Creation: A Clown Show is just that: Lucas Caleb Rooney, playing a childlike, imaginative naïf, clowns through a depiction of the Book of Genesis's creation story using props, lights, sounds (many emitted by himself), and music. The music is played sparingly by Peter Friedland and Javen Tanner like an orchestral Vladimir and Estragon on drums, bass guitar and ukelele. Unlike Harpo Marx, Rooney's clown also speaks – more than the mostly silent Mr. Bean, but less than the hyperkinetic Pee Wee Herman – in a magnificently facile voice that he uses almost like a musical instrument.
Antically he resembles some of the above-mentioned clowns of the past, but he has his own teddy-bearish clown persona- mugging, banging about, alternately asking the musicians for help and bossing them around. In the process, he charms and entertains the adults in the audience at least as much as the children. As the text is read by a booming, sometimes exasperated offstage voice (Samuel Stricklen), our hero must by hook or by crook (or by hammer and nail) demonstrate the events of the six days of Creation. The point is not whether he succeeds but how he uses his imagination to cast off his initial shyness and fear to become a crowd-pleasing storyteller.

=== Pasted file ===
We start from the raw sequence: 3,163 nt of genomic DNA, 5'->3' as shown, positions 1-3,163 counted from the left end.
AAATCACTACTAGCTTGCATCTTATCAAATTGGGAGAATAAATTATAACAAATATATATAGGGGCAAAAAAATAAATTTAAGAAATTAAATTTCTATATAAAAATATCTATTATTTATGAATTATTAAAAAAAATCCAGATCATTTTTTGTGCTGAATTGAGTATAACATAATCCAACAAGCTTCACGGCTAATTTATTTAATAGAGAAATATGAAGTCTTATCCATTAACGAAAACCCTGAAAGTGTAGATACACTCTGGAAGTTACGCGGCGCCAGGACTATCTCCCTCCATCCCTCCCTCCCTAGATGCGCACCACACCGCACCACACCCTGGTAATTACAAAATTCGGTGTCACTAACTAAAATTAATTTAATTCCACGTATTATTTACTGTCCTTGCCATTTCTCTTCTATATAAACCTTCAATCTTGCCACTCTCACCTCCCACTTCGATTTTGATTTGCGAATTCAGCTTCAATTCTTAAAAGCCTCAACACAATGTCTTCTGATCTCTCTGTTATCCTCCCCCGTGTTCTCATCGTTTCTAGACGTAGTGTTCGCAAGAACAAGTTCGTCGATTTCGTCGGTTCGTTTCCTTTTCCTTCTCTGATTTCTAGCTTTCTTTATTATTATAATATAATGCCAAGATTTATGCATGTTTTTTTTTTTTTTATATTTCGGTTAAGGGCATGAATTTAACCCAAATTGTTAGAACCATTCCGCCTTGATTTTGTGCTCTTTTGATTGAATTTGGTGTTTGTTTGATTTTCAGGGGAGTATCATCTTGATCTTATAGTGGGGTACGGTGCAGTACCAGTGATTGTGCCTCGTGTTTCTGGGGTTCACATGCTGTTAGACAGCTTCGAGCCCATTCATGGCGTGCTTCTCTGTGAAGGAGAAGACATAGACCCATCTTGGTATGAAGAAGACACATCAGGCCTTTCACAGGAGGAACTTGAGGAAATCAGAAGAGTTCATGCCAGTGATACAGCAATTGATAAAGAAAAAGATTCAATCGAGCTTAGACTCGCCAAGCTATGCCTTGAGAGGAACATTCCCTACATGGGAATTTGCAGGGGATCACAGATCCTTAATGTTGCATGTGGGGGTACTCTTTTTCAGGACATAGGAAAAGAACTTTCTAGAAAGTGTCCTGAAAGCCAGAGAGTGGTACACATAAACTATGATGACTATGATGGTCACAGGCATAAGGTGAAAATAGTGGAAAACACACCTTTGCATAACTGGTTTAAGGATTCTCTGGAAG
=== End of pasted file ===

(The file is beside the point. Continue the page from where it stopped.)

Underneath, it's a tale of growing up a little and finding one's voice a lot. On the surface – and what a delightful, madcap surface – it's a smartly paced, inventive, musical, altogether first-rate family entertainment.
Creation: A Clown Show runs through Sept. 10, 2006, at Theater Five, 311 W. 43 St., NYC.
(Photo by Jill Jones)